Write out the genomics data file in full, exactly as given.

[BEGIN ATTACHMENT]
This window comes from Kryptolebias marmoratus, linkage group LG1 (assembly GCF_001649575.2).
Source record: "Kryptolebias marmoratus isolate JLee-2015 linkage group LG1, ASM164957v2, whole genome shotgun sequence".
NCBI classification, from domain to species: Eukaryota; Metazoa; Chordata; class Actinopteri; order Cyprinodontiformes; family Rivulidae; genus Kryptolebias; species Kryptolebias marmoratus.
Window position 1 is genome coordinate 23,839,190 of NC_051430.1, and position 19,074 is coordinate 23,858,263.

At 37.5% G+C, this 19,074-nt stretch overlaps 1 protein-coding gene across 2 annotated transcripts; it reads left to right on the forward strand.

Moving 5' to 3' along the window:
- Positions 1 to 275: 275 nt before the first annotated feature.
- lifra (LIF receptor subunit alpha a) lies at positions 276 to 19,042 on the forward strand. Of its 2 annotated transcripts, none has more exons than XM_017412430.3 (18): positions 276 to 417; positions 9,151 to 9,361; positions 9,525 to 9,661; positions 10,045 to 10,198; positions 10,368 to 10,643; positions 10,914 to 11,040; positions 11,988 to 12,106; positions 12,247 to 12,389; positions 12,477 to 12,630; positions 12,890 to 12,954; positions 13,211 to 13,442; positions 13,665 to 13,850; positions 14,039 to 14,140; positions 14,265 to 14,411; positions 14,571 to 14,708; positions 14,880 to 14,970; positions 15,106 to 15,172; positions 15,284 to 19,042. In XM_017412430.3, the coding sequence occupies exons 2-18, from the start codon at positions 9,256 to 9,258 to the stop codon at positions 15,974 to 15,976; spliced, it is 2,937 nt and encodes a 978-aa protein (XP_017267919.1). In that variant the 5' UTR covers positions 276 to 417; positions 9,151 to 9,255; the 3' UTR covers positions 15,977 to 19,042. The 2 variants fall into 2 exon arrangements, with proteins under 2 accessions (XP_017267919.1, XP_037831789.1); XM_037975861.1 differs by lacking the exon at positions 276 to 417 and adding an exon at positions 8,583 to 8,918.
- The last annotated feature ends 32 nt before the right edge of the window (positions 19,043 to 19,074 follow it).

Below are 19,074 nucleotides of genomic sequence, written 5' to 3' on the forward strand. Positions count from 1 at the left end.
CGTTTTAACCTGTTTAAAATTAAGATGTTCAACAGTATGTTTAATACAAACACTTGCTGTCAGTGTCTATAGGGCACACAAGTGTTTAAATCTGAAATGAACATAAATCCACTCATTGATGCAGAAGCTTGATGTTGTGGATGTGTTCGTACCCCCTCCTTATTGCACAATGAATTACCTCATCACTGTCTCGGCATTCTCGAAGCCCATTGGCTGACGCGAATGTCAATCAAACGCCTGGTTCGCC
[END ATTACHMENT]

This window comes from Kryptolebias marmoratus, linkage group LG1 (assembly GCF_001649575.2).
Source record: "Kryptolebias marmoratus isolate JLee-2015 linkage group LG1, ASM164957v2, whole genome shotgun sequence".
NCBI classification, from domain to species: Eukaryota; Metazoa; Chordata; class Actinopteri; order Cyprinodontiformes; family Rivulidae; genus Kryptolebias; species Kryptolebias marmoratus.
Window position 1 is genome coordinate 23,839,190 of NC_051430.1, and position 19,074 is coordinate 23,858,263.

At 37.5% G+C, this 19,074-nt stretch overlaps 1 protein-coding gene across 2 annotated transcripts; it reads left to right on the forward strand.

Moving 5' to 3' along the window:
- Positions 1 to 275: 275 nt before the first annotated feature.
- lifra (LIF receptor subunit alpha a) lies at positions 276 to 19,042 on the forward strand. Of its 2 annotated transcripts, none has more exons than XM_017412430.3 (18): positions 276 to 417; positions 9,151 to 9,361; positions 9,525 to 9,661; positions 10,045 to 10,198; positions 10,368 to 10,643; positions 10,914 to 11,040; positions 11,988 to 12,106; positions 12,247 to 12,389; positions 12,477 to 12,630; positions 12,890 to 12,954; positions 13,211 to 13,442; positions 13,665 to 13,850; positions 14,039 to 14,140; positions 14,265 to 14,411; positions 14,571 to 14,708; positions 14,880 to 14,970; positions 15,106 to 15,172; positions 15,284 to 19,042. In XM_017412430.3, the coding sequence occupies exons 2-18, from the start codon at positions 9,256 to 9,258 to the stop codon at positions 15,974 to 15,976; spliced, it is 2,937 nt and encodes a 978-aa protein (XP_017267919.1). In that variant the 5' UTR covers positions 276 to 417; positions 9,151 to 9,255; the 3' UTR covers positions 15,977 to 19,042. The 2 variants fall into 2 exon arrangements, with proteins under 2 accessions (XP_017267919.1, XP_037831789.1); XM_037975861.1 differs by lacking the exon at positions 276 to 417 and adding an exon at positions 8,583 to 8,918.
- The last annotated feature ends 32 nt before the right edge of the window (positions 19,043 to 19,074 follow it).

Below are 19,074 nucleotides of genomic sequence, written 5' to 3' on the forward strand. Positions count from 1 at the left end.
CGTTTTAACCTGTTTAAAATTAAGATGTTCAACAGTATGTTTAATACAAACACTTGCTGTCAGTGTCTATAGGGCACACAAGTGTTTAAATCTGAAATGAACATAAATCCACTCATTGATGCAGAAGCTTGATGTTGTGGATGTGTTCGTACCCCCTCCTTATTGCACAATGAATTACCTCATCACTGTCTCGGCATTCTCGAAGCCCATTGGCTGACGCGAATGTCAATCAAACGCCTGGTTCGCC